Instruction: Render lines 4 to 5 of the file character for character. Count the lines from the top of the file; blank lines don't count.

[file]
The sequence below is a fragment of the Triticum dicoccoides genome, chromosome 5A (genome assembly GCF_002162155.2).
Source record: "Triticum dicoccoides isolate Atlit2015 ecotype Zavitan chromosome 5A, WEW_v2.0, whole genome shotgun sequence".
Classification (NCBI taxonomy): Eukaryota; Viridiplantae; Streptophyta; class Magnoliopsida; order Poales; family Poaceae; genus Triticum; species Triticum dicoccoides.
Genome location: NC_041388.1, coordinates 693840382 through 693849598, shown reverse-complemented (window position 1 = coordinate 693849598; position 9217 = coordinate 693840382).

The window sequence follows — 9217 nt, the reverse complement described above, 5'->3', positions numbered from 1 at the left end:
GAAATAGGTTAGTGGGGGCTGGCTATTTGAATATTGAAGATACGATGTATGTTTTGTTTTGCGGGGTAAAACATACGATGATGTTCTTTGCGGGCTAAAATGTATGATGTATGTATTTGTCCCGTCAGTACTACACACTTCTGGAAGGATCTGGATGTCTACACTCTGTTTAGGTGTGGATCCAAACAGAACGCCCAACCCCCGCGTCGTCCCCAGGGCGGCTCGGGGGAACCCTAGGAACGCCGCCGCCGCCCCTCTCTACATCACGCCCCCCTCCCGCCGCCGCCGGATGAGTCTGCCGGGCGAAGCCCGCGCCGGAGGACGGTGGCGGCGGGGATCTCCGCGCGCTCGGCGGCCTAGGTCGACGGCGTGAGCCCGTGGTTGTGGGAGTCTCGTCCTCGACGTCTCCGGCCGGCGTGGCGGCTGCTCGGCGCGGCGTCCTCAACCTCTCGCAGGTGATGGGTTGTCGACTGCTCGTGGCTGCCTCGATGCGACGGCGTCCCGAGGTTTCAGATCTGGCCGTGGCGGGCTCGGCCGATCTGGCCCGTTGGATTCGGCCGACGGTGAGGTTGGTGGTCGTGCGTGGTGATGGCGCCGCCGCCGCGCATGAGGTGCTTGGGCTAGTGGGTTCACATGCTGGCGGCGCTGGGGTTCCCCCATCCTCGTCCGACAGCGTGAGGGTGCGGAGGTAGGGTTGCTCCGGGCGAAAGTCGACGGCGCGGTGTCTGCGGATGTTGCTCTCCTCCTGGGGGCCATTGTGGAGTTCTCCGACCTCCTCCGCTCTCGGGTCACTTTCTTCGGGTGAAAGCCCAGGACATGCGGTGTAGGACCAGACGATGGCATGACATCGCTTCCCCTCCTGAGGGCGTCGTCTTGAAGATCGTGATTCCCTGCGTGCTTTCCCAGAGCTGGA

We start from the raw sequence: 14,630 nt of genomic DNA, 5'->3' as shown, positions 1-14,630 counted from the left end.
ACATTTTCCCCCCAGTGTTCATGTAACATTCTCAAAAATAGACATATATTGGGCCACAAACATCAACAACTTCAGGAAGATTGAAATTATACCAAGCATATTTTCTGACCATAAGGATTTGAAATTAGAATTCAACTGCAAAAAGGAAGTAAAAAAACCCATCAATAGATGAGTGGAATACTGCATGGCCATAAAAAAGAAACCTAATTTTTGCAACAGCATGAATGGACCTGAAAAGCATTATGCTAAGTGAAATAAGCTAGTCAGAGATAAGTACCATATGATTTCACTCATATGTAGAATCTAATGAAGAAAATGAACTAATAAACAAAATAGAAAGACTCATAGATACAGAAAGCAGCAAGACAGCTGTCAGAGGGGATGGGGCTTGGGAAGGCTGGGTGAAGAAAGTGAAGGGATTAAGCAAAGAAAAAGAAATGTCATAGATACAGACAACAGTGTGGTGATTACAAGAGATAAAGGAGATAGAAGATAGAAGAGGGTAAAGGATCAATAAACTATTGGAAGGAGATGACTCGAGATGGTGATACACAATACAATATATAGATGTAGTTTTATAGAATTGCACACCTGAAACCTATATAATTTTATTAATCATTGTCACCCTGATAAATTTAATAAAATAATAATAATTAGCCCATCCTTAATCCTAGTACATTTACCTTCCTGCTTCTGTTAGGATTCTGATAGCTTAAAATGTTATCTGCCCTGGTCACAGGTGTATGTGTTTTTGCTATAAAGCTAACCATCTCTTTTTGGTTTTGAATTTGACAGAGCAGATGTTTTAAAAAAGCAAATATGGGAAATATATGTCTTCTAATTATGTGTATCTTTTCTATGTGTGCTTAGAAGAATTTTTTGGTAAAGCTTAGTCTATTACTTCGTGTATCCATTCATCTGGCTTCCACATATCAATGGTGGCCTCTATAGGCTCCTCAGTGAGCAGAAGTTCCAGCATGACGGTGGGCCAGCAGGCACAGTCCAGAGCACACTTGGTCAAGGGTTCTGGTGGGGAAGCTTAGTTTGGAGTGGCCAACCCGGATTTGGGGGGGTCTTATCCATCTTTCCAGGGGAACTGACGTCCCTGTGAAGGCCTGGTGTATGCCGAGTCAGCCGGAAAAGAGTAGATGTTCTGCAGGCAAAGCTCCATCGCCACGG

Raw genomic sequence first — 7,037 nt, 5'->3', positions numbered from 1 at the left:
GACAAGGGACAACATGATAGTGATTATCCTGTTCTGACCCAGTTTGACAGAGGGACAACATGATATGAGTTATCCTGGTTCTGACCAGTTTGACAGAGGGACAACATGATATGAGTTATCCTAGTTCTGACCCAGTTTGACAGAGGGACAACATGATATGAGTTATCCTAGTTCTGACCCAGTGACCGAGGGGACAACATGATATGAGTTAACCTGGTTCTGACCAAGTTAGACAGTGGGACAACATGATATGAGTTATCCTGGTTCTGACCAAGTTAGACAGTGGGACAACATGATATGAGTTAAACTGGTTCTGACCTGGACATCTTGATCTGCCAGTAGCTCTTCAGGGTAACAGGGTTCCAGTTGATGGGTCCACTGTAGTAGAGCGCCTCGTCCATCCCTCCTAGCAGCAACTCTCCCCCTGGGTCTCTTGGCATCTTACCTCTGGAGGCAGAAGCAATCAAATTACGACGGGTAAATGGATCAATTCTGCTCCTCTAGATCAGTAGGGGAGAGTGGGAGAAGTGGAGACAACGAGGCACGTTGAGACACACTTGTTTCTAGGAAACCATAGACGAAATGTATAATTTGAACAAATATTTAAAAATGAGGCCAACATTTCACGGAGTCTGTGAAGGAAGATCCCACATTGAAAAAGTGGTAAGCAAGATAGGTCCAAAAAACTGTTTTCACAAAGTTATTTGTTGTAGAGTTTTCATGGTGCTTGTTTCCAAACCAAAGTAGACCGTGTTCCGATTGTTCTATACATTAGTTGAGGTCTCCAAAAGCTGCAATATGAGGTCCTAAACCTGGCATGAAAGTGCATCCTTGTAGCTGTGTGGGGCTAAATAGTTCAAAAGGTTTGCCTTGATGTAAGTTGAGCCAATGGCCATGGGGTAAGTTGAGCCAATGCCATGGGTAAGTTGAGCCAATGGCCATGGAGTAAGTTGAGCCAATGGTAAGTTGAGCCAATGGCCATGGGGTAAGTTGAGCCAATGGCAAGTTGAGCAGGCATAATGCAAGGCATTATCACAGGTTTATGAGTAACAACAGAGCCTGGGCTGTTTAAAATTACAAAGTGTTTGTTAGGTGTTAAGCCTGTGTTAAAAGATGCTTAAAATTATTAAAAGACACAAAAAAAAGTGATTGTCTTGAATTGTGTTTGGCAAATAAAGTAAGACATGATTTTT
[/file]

Genome location: NC_041388.1, coordinates 693840382 through 693849598, shown reverse-complemented (window position 1 = coordinate 693849598; position 9217 = coordinate 693840382).

The window sequence follows — 9217 nt, the reverse complement described above, 5'->3', positions numbered from 1 at the left end: